The Silent House (2010)
By: Julian on April 13, 2011  | 
Madman | Region 4, PAL | 1.78:1 (16:9 enhanced) | English Dolby Digital 5.1 | 82 minutes (Full Specs)
The Movie
Cover Art
Director: Gustavo Hernández
Starring: Florencia Colucci, Abel Tripaldi, Gustavo Alonso
Screenplay: Oscar Estévez
Country: Uruguay
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Here's an interesting concept: a Uruguayan horror film that plays in real time and is shot in one continuous take (whether it really was or not, I'm not sure, but it certainly looks that way and that is how the movie has been marketed), featuring largely one character. As a zero-budget horror effort, The Silent House is a complete success: a creepy little number strengthened by a solid lead performance and some neat visual tricks.

Laura (Florencia Coluccci) and her father Wilson (Gustavo Alonso) have been sent to a small country cottage in order for Wilson to perform some repair works on it. They head up in the early evening, take the keys from the owner, and settle down to spend one night there before starting work in the morning. Things go bump in the night, and Wilson heads upstairs to check it out.

I've described the first seven or eight minutes of The Silent House, and it would be criminal to outline any more. Obviously, the things that go bump are far more sinister than that, and it is left up to Laura to discover the source of the noise and the sinister secrets housed within the four walls of the cottage.

Supposedly based on a true story that took place in Uruguay in the 1940s, The Silent House is a suspense masterclass. The handheld shooting style is nowhere near as invasive as some of its contemporaries (American examples Paranormal Activity and The Blair Witch Project immediately spring to mind) and it sets the mood far better than what 'professional' (in the sense that the camera is steady and detached from the proceedings) cinematography would. The one-take gimmick was something that I was at once sceptical of, but my reservations were dispelled the second the horror was cranked up (about 10 minutes in). The cinematography works very, very well and abets the feeling of dread that pervades every aspect of this tight little film, from not long in to the moment the credits roll over an hour later. Because this is mainly centred on one character, there's very little dialogue, and director Gustavo Hernández is left to rely on beautifully successful visual elements to keep his film alive.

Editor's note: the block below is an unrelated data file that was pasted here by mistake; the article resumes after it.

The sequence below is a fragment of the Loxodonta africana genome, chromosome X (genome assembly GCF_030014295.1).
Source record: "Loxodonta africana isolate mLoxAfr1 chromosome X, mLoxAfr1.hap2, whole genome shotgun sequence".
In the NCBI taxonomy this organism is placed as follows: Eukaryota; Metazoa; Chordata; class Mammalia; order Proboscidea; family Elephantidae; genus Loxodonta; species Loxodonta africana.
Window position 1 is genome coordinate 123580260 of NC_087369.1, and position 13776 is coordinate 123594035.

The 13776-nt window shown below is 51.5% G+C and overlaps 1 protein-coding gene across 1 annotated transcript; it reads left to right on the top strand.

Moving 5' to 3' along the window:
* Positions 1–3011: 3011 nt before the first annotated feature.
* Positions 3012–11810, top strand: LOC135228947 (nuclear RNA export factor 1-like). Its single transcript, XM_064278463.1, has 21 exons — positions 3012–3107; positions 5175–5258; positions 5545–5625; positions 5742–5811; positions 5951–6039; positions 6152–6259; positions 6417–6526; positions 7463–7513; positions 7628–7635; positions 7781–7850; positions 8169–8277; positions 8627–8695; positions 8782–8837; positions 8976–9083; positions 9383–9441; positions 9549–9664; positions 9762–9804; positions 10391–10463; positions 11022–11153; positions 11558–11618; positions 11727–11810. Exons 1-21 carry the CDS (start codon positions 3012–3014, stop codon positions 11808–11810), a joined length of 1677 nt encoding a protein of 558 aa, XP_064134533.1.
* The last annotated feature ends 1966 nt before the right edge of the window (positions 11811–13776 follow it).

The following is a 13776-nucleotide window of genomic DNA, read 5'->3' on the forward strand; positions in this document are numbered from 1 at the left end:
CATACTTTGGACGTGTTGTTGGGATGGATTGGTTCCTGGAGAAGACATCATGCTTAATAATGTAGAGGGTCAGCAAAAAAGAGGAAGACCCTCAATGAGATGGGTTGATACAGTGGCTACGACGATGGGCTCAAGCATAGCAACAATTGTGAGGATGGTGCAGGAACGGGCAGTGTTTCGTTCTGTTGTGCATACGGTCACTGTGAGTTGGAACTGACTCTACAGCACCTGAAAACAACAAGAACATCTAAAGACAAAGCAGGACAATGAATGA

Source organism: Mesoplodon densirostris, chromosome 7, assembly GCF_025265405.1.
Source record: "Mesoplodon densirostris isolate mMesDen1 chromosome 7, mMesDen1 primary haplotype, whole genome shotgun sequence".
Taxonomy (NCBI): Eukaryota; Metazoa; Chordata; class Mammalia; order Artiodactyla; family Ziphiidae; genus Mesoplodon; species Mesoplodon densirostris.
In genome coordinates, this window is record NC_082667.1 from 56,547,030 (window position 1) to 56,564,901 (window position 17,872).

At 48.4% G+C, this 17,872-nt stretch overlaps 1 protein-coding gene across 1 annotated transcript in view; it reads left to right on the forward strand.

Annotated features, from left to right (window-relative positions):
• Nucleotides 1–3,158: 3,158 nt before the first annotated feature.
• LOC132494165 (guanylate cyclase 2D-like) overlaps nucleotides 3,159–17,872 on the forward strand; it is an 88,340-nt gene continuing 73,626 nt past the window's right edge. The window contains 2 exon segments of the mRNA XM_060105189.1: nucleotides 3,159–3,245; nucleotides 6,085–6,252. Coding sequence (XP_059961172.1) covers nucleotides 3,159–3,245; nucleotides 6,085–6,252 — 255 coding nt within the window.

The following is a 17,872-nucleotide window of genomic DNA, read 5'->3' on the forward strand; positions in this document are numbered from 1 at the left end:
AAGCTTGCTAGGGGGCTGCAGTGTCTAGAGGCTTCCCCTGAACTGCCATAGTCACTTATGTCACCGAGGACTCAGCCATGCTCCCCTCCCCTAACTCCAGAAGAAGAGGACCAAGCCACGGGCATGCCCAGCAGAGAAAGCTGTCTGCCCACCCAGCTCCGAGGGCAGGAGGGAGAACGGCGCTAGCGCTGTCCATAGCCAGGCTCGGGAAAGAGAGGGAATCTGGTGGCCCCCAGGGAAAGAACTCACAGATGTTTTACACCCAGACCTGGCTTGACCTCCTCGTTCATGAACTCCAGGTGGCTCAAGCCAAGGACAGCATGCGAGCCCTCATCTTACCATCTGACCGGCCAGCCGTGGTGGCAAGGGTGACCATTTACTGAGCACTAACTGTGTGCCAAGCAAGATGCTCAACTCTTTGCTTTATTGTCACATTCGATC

I've mentioned Paranormal Activity and The Blair Witch Project, and both films are comparable to The Silent House insofar as they are ambitious debuts for which the filmmakers take advantage of their financial constraints by doing something technically different. The Silent House clearly emerges above either of those films, as well as most of its other handheld, low-budget contemporaries. This is mainly because the horror begins almost from the word go, without a maddeningly long build-up (Paranormal) or a hum-ho, uninteresting climax (Project).

For a first time feature film director, Hernández does an admirable job. He keeps things tight and in constant movement; there isn't a moment to spare in this lithe film, and not a bit of flab weighs it down – while this is a very short film, the gimmick had the potential to wear thin fast, and it is to Hernández's great credit that the premise remains fresh. Set in one house, focussed on one character and with the camera not offering a moment of reprieve, this is a highly claustrophobic and technically successful genre offering, and a surprise highlight at the close of the noughties.

Two final things: stay tuned past the end credits, and keep an eye out for the inevitable American remake, due this year, with husband and wife team Chris Kentis and Laura Lau (Open Water) directing.
16:9. The film looks good, and I've spoken earlier about the quality of the handheld cinematography: it's not nauseating or pervasive. Very well done.
Two Spanish audio tracks, presented in 5.1 and DTS. The tracks are crisp and clear. The sound design is terrific: the non-diegetic sound is subtle, barely noticeable in fact, and it serves only to complement the diegetic 'bumps in the night'. Like the visuals, smart auditory tricks ably mask a low budget and makes The Silent House look and sound like (a few) million bucks.
Extra Features
Disappointingly, only an original trailer and other Madman trailers. When the remake comes out, this will undoubtedly be gifted the bells-and-whistles release it deserves.
The Verdict
I was very impressed by The Silent House. The handheld camerawork and the one-take gimmick put me offside before I saw a frame, but it gains unstoppable momentum very shortly after the opening credits. One of the best horror movies I've seen this year, and a highlight of the noughties. Seek this little-known gem out immediately.
Movie Score
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